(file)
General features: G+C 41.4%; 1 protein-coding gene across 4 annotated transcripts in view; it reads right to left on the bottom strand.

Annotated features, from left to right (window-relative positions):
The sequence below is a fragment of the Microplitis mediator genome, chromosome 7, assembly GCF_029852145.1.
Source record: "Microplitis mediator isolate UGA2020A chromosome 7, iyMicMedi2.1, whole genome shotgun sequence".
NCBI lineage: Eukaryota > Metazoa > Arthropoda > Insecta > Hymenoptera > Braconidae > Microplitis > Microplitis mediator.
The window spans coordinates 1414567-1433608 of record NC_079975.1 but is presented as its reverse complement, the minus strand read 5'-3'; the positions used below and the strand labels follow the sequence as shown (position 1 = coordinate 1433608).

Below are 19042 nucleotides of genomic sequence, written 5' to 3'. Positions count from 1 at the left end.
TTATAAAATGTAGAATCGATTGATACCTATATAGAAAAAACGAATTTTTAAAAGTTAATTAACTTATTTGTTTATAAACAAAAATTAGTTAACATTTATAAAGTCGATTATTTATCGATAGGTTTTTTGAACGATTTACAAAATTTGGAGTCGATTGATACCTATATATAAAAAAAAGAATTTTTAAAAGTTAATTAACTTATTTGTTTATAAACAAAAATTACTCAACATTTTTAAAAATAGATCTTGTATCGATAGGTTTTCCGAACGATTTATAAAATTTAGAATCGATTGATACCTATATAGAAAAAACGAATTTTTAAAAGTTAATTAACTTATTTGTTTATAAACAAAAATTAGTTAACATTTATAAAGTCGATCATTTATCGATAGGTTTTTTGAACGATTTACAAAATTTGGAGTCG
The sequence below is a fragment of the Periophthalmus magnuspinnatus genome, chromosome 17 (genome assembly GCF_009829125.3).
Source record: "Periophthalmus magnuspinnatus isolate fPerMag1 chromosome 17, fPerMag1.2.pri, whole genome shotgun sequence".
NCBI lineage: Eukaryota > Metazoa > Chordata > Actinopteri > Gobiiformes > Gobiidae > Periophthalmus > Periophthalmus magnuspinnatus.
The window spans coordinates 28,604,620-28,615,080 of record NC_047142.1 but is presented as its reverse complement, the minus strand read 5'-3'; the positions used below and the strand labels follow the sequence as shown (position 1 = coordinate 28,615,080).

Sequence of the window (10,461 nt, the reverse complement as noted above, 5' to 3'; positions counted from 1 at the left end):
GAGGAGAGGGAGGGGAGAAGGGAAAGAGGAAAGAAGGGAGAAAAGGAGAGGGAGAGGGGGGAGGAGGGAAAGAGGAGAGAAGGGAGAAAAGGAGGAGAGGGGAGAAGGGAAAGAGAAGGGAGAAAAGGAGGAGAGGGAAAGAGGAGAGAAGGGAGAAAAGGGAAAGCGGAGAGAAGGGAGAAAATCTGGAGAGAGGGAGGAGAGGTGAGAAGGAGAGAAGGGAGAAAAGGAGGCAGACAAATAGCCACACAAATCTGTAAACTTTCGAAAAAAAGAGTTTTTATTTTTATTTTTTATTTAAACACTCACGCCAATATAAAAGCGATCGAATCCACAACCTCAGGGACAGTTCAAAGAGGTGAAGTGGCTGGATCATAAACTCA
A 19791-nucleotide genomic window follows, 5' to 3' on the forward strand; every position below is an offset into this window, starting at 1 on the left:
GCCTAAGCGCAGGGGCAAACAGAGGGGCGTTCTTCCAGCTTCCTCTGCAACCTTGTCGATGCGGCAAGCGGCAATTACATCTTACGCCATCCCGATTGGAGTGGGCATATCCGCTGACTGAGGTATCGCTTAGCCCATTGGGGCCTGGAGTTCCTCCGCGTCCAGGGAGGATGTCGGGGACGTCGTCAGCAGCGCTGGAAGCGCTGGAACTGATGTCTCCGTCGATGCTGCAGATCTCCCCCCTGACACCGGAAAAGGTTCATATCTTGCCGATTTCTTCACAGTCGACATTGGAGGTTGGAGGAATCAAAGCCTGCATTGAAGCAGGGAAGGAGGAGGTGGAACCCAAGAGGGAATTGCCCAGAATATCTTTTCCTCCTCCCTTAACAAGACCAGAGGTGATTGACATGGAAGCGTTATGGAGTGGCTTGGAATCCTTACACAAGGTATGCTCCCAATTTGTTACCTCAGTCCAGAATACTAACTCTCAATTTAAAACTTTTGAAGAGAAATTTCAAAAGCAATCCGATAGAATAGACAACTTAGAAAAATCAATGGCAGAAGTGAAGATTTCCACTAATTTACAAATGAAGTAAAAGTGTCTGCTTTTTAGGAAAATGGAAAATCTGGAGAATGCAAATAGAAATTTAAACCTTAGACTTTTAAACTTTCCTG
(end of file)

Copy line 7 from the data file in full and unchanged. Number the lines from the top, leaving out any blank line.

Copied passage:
Below are 19042 nucleotides of genomic sequence, written 5' to 3'. Positions count from 1 at the left end.